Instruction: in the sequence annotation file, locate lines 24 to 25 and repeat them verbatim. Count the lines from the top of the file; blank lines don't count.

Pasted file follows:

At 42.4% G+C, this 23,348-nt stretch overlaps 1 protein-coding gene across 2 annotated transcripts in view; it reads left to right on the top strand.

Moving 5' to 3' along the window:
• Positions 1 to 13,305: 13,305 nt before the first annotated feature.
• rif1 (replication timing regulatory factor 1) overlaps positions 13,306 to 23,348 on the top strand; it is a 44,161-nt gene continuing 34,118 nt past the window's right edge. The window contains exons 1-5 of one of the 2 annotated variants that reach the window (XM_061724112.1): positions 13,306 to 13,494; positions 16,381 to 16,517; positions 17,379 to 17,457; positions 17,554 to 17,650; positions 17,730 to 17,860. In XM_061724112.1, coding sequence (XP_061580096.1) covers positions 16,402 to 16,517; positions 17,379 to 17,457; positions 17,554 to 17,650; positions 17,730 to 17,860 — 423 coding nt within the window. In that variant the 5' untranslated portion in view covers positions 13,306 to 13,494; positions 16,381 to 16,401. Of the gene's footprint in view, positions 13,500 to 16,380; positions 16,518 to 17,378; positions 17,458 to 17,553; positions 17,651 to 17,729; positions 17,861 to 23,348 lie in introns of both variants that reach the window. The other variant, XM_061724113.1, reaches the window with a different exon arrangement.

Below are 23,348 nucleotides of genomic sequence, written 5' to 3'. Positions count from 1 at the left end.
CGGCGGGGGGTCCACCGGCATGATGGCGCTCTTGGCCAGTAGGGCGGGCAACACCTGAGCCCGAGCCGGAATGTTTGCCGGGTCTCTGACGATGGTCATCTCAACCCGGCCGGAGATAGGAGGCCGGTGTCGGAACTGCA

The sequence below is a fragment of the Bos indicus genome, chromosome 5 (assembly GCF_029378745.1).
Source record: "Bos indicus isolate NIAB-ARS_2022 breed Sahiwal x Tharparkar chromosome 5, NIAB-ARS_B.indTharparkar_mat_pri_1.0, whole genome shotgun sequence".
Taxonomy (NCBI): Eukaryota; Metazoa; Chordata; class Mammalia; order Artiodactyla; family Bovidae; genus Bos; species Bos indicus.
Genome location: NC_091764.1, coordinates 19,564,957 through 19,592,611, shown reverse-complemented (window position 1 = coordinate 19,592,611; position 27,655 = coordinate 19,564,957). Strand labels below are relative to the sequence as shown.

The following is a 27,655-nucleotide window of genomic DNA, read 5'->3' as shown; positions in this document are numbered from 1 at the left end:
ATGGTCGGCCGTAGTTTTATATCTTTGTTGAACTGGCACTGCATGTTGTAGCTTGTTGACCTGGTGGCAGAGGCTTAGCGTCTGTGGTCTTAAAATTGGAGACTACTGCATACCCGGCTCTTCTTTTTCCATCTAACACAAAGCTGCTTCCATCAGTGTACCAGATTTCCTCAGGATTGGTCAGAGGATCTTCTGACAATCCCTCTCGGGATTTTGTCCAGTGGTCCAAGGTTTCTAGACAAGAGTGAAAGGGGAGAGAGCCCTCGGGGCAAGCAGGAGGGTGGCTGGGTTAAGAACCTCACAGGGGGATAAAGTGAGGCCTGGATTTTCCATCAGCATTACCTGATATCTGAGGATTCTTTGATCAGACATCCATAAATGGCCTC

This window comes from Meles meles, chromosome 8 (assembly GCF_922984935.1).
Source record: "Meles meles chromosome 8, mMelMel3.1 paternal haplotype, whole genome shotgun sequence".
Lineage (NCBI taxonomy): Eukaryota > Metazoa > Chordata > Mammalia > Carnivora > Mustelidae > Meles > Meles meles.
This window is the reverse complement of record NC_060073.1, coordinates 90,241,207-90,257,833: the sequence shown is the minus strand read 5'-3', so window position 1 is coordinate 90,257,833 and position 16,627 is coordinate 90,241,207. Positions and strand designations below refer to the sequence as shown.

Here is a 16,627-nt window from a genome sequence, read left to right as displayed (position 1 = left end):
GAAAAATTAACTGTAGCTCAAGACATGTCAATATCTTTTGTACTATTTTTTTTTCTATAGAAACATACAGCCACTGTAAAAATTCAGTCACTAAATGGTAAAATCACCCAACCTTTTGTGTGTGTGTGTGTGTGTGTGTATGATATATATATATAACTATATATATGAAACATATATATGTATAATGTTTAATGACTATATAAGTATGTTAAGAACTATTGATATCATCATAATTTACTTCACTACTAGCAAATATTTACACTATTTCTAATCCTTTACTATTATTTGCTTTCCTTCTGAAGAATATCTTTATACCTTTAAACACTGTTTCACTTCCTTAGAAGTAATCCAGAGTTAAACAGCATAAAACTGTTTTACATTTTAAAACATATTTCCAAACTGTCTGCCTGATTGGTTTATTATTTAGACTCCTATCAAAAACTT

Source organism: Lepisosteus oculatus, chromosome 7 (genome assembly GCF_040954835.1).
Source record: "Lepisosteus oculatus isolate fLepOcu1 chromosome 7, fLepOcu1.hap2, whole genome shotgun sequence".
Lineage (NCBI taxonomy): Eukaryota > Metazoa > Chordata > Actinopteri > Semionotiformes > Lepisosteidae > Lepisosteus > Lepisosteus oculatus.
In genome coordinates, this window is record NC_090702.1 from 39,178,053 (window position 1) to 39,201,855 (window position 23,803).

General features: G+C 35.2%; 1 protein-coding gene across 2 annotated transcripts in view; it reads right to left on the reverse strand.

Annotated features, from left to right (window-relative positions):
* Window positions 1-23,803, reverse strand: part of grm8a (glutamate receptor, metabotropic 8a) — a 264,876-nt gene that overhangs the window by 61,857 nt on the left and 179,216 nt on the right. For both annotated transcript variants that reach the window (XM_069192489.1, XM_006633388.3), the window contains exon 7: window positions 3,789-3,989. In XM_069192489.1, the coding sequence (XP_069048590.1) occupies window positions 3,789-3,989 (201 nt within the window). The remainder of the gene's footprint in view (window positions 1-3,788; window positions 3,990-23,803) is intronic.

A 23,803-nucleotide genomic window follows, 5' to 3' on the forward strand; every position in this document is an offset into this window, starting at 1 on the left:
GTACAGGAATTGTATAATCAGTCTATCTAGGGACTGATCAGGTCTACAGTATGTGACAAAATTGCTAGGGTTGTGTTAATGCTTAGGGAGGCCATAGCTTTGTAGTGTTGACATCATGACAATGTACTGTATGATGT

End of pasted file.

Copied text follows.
Annotated features, from left to right (window-relative positions):
* Window positions 1-23,803, reverse strand: part of grm8a (glutamate receptor, metabotropic 8a) — a 264,876-nt gene that overhangs the window by 61,857 nt on the left and 179,216 nt on the right. For both annotated transcript variants that reach the window (XM_069192489.1, XM_006633388.3), the window contains exon 7: window positions 3,789-3,989. In XM_069192489.1, the coding sequence (XP_069048590.1) occupies window positions 3,789-3,989 (201 nt within the window). The remainder of the gene's footprint in view (window positions 1-3,788; window positions 3,990-23,803) is intronic.